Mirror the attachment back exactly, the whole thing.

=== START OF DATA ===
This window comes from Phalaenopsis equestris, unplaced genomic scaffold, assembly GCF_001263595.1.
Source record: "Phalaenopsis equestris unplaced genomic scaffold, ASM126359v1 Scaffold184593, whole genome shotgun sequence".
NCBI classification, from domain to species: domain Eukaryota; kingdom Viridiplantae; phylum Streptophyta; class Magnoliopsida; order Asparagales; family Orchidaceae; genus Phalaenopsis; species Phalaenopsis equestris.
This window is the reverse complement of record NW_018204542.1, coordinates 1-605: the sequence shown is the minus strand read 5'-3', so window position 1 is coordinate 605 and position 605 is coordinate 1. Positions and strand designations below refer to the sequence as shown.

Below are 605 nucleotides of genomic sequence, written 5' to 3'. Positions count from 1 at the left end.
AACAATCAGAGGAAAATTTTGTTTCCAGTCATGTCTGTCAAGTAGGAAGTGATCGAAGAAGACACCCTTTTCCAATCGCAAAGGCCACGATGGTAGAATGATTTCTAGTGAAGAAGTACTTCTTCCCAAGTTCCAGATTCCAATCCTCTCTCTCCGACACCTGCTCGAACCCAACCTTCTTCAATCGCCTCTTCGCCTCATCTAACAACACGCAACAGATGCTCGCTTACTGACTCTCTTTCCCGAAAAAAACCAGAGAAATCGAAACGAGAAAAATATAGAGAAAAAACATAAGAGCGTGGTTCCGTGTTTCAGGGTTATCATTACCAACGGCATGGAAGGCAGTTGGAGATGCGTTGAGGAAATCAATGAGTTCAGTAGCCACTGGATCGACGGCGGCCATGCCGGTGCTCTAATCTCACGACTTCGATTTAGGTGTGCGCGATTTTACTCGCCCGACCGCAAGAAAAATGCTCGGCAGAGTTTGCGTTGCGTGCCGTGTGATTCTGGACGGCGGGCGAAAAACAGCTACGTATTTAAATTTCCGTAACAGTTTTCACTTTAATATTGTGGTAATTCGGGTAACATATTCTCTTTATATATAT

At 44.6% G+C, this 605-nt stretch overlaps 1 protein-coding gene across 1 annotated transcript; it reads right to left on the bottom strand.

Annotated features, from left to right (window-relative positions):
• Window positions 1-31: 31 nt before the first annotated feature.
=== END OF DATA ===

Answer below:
This window comes from Phalaenopsis equestris, unplaced genomic scaffold, assembly GCF_001263595.1.
Source record: "Phalaenopsis equestris unplaced genomic scaffold, ASM126359v1 Scaffold184593, whole genome shotgun sequence".
NCBI classification, from domain to species: domain Eukaryota; kingdom Viridiplantae; phylum Streptophyta; class Magnoliopsida; order Asparagales; family Orchidaceae; genus Phalaenopsis; species Phalaenopsis equestris.
This window is the reverse complement of record NW_018204542.1, coordinates 1-605: the sequence shown is the minus strand read 5'-3', so window position 1 is coordinate 605 and position 605 is coordinate 1. Positions and strand designations below refer to the sequence as shown.

Below are 605 nucleotides of genomic sequence, written 5' to 3'. Positions count from 1 at the left end.
AACAATCAGAGGAAAATTTTGTTTCCAGTCATGTCTGTCAAGTAGGAAGTGATCGAAGAAGACACCCTTTTCCAATCGCAAAGGCCACGATGGTAGAATGATTTCTAGTGAAGAAGTACTTCTTCCCAAGTTCCAGATTCCAATCCTCTCTCTCCGACACCTGCTCGAACCCAACCTTCTTCAATCGCCTCTTCGCCTCATCTAACAACACGCAACAGATGCTCGCTTACTGACTCTCTTTCCCGAAAAAAACCAGAGAAATCGAAACGAGAAAAATATAGAGAAAAAACATAAGAGCGTGGTTCCGTGTTTCAGGGTTATCATTACCAACGGCATGGAAGGCAGTTGGAGATGCGTTGAGGAAATCAATGAGTTCAGTAGCCACTGGATCGACGGCGGCCATGCCGGTGCTCTAATCTCACGACTTCGATTTAGGTGTGCGCGATTTTACTCGCCCGACCGCAAGAAAAATGCTCGGCAGAGTTTGCGTTGCGTGCCGTGTGATTCTGGACGGCGGGCGAAAAACAGCTACGTATTTAAATTTCCGTAACAGTTTTCACTTTAATATTGTGGTAATTCGGGTAACATATTCTCTTTATATATAT

At 44.6% G+C, this 605-nt stretch overlaps 1 protein-coding gene across 1 annotated transcript; it reads right to left on the bottom strand.

Annotated features, from left to right (window-relative positions):
• Window positions 1-31: 31 nt before the first annotated feature.